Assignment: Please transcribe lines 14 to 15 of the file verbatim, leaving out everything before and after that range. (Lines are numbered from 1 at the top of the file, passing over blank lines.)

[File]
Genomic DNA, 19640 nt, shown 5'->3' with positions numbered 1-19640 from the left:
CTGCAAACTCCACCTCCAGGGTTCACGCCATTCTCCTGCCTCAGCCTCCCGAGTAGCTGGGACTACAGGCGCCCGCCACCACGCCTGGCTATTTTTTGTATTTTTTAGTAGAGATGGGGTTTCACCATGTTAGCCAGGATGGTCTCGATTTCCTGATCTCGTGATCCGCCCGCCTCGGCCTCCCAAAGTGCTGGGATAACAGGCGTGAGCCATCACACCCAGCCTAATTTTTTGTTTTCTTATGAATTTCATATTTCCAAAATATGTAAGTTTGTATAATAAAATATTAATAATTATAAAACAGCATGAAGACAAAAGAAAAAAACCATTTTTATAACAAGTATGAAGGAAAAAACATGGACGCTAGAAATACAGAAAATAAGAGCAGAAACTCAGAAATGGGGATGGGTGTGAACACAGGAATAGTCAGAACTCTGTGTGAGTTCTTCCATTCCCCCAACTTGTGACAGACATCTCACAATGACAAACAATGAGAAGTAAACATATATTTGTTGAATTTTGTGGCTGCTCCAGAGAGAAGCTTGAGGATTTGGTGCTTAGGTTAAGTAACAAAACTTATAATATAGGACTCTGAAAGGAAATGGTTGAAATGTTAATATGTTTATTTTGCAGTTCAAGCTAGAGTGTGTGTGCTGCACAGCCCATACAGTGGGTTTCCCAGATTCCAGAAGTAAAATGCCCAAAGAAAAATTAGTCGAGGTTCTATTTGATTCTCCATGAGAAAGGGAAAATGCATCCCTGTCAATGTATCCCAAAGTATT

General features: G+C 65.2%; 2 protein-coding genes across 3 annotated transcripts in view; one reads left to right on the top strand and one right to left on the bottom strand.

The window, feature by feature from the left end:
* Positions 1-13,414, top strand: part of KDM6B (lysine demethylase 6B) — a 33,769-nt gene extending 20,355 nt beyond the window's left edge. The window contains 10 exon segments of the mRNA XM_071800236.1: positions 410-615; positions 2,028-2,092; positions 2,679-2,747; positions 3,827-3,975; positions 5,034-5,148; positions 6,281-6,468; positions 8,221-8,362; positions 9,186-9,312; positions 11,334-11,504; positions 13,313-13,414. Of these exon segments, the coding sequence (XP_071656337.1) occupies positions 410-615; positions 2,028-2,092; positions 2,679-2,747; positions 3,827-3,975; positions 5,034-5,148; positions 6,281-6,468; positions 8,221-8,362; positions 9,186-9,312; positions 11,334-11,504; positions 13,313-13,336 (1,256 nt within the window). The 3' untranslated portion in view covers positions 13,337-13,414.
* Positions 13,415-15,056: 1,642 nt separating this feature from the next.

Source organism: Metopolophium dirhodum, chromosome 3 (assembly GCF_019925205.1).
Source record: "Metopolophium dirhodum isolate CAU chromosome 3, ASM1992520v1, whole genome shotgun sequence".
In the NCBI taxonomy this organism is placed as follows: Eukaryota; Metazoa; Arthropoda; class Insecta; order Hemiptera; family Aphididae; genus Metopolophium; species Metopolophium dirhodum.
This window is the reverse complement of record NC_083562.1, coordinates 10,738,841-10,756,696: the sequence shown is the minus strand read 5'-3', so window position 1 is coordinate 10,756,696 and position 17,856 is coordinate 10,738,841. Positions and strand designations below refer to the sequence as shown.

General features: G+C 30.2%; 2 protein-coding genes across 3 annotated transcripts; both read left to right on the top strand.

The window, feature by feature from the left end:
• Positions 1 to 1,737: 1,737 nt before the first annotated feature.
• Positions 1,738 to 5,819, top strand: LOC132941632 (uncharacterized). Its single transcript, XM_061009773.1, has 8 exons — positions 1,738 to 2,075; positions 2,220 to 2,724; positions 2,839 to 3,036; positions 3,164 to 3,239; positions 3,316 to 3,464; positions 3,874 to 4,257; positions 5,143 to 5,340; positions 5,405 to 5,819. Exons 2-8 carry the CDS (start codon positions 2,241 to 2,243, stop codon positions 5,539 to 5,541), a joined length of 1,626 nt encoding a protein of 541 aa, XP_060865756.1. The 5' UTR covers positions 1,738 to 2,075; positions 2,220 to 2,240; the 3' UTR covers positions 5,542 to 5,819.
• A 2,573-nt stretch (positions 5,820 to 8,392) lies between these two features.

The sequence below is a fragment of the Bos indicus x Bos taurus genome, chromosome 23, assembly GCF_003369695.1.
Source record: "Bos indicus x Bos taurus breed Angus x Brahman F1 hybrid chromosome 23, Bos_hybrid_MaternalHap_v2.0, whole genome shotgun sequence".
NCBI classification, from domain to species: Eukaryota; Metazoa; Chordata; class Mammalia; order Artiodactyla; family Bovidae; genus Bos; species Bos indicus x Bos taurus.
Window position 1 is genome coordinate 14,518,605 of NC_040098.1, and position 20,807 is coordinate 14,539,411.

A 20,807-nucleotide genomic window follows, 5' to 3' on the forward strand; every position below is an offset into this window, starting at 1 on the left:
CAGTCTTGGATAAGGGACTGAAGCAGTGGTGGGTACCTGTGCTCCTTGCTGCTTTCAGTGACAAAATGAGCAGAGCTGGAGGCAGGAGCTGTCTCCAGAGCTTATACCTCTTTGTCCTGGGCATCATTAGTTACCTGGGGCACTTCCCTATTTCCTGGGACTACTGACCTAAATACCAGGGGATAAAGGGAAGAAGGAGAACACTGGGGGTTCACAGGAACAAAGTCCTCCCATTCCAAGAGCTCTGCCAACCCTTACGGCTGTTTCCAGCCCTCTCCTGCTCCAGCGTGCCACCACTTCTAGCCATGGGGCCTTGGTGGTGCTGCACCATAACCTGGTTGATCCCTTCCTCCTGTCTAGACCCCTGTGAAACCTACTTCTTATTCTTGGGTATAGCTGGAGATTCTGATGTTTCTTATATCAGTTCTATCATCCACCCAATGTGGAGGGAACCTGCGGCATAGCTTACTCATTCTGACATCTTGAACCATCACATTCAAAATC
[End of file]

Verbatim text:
• Positions 1,738 to 5,819, top strand: LOC132941632 (uncharacterized). Its single transcript, XM_061009773.1, has 8 exons — positions 1,738 to 2,075; positions 2,220 to 2,724; positions 2,839 to 3,036; positions 3,164 to 3,239; positions 3,316 to 3,464; positions 3,874 to 4,257; positions 5,143 to 5,340; positions 5,405 to 5,819. Exons 2-8 carry the CDS (start codon positions 2,241 to 2,243, stop codon positions 5,539 to 5,541), a joined length of 1,626 nt encoding a protein of 541 aa, XP_060865756.1. The 5' UTR covers positions 1,738 to 2,075; positions 2,220 to 2,240; the 3' UTR covers positions 5,542 to 5,819.
• A 2,573-nt stretch (positions 5,820 to 8,392) lies between these two features.